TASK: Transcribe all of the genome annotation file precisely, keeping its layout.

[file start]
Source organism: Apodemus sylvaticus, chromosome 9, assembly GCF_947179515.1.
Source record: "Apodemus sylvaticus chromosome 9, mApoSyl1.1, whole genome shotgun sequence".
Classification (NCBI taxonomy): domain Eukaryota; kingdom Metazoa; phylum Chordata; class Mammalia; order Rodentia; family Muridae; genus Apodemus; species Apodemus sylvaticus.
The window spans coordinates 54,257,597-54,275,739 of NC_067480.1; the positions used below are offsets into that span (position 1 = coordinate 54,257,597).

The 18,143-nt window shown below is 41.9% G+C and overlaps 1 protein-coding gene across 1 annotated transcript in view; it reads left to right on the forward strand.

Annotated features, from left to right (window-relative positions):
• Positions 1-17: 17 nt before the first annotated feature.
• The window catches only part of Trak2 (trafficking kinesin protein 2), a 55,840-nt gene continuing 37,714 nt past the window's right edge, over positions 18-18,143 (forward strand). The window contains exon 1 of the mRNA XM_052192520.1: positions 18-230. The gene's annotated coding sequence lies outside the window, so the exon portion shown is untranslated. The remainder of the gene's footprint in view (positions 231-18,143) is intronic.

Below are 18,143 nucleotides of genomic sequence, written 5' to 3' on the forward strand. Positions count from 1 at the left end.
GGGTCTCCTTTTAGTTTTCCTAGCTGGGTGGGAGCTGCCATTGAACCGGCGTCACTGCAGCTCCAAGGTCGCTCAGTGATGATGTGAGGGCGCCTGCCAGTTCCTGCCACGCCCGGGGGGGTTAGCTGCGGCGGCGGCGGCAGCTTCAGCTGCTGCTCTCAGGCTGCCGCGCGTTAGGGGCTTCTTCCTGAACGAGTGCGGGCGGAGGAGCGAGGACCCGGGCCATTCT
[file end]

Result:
Source organism: Apodemus sylvaticus, chromosome 9, assembly GCF_947179515.1.
Source record: "Apodemus sylvaticus chromosome 9, mApoSyl1.1, whole genome shotgun sequence".
Classification (NCBI taxonomy): domain Eukaryota; kingdom Metazoa; phylum Chordata; class Mammalia; order Rodentia; family Muridae; genus Apodemus; species Apodemus sylvaticus.
The window spans coordinates 54,257,597-54,275,739 of NC_067480.1; the positions used below are offsets into that span (position 1 = coordinate 54,257,597).

The 18,143-nt window shown below is 41.9% G+C and overlaps 1 protein-coding gene across 1 annotated transcript in view; it reads left to right on the forward strand.

Annotated features, from left to right (window-relative positions):
• Positions 1-17: 17 nt before the first annotated feature.
• The window catches only part of Trak2 (trafficking kinesin protein 2), a 55,840-nt gene continuing 37,714 nt past the window's right edge, over positions 18-18,143 (forward strand). The window contains exon 1 of the mRNA XM_052192520.1: positions 18-230. The gene's annotated coding sequence lies outside the window, so the exon portion shown is untranslated. The remainder of the gene's footprint in view (positions 231-18,143) is intronic.

Below are 18,143 nucleotides of genomic sequence, written 5' to 3' on the forward strand. Positions count from 1 at the left end.
GGGTCTCCTTTTAGTTTTCCTAGCTGGGTGGGAGCTGCCATTGAACCGGCGTCACTGCAGCTCCAAGGTCGCTCAGTGATGATGTGAGGGCGCCTGCCAGTTCCTGCCACGCCCGGGGGGGTTAGCTGCGGCGGCGGCGGCAGCTTCAGCTGCTGCTCTCAGGCTGCCGCGCGTTAGGGGCTTCTTCCTGAACGAGTGCGGGCGGAGGAGCGAGGACCCGGGCCATTCT